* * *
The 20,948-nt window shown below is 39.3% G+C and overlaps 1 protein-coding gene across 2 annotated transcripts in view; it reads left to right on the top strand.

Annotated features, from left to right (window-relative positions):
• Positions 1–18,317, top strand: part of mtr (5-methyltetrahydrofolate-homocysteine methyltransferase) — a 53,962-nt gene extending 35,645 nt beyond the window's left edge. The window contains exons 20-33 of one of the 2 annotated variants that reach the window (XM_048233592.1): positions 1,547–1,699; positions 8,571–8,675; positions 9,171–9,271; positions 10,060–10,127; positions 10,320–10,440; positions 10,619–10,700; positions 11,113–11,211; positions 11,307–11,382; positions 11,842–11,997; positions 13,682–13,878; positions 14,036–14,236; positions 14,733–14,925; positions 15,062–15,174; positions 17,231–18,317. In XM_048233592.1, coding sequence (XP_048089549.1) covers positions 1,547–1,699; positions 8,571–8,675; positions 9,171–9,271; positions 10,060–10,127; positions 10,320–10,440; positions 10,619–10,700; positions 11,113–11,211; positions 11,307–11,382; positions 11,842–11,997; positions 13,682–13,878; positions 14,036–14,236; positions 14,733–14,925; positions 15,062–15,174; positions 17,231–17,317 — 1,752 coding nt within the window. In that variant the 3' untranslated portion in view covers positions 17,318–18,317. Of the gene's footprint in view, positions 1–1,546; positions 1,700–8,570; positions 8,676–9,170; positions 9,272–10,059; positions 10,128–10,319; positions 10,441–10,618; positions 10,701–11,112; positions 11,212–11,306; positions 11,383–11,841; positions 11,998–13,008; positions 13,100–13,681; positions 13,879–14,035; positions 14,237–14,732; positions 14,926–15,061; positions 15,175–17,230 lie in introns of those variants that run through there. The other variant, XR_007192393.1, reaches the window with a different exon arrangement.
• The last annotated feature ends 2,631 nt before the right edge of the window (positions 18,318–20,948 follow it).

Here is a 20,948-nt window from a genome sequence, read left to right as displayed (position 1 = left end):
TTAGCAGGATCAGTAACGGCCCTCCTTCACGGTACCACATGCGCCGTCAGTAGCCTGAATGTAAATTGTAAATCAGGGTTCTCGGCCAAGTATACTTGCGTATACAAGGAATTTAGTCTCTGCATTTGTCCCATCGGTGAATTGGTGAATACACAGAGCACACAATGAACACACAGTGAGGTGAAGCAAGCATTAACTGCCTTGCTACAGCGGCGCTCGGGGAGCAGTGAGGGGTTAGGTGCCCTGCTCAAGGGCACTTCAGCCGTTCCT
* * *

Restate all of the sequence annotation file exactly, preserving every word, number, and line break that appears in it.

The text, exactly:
The 20,948-nt window shown below is 39.3% G+C and overlaps 1 protein-coding gene across 2 annotated transcripts in view; it reads left to right on the top strand.

Annotated features, from left to right (window-relative positions):
• Positions 1–18,317, top strand: part of mtr (5-methyltetrahydrofolate-homocysteine methyltransferase) — a 53,962-nt gene extending 35,645 nt beyond the window's left edge. The window contains exons 20-33 of one of the 2 annotated variants that reach the window (XM_048233592.1): positions 1,547–1,699; positions 8,571–8,675; positions 9,171–9,271; positions 10,060–10,127; positions 10,320–10,440; positions 10,619–10,700; positions 11,113–11,211; positions 11,307–11,382; positions 11,842–11,997; positions 13,682–13,878; positions 14,036–14,236; positions 14,733–14,925; positions 15,062–15,174; positions 17,231–18,317. In XM_048233592.1, coding sequence (XP_048089549.1) covers positions 1,547–1,699; positions 8,571–8,675; positions 9,171–9,271; positions 10,060–10,127; positions 10,320–10,440; positions 10,619–10,700; positions 11,113–11,211; positions 11,307–11,382; positions 11,842–11,997; positions 13,682–13,878; positions 14,036–14,236; positions 14,733–14,925; positions 15,062–15,174; positions 17,231–17,317 — 1,752 coding nt within the window. In that variant the 3' untranslated portion in view covers positions 17,318–18,317. Of the gene's footprint in view, positions 1–1,546; positions 1,700–8,570; positions 8,676–9,170; positions 9,272–10,059; positions 10,128–10,319; positions 10,441–10,618; positions 10,701–11,112; positions 11,212–11,306; positions 11,383–11,841; positions 11,998–13,008; positions 13,100–13,681; positions 13,879–14,035; positions 14,237–14,732; positions 14,926–15,061; positions 15,175–17,230 lie in introns of those variants that run through there. The other variant, XR_007192393.1, reaches the window with a different exon arrangement.
• The last annotated feature ends 2,631 nt before the right edge of the window (positions 18,318–20,948 follow it).

Here is a 20,948-nt window from a genome sequence, read left to right as displayed (position 1 = left end):
TTAGCAGGATCAGTAACGGCCCTCCTTCACGGTACCACATGCGCCGTCAGTAGCCTGAATGTAAATTGTAAATCAGGGTTCTCGGCCAAGTATACTTGCGTATACAAGGAATTTAGTCTCTGCATTTGTCCCATCGGTGAATTGGTGAATACACAGAGCACACAATGAACACACAGTGAGGTGAAGCAAGCATTAACTGCCTTGCTACAGCGGCGCTCGGGGAGCAGTGAGGGGTTAGGTGCCCTGCTCAAGGGCACTTCAGCCGTTCCT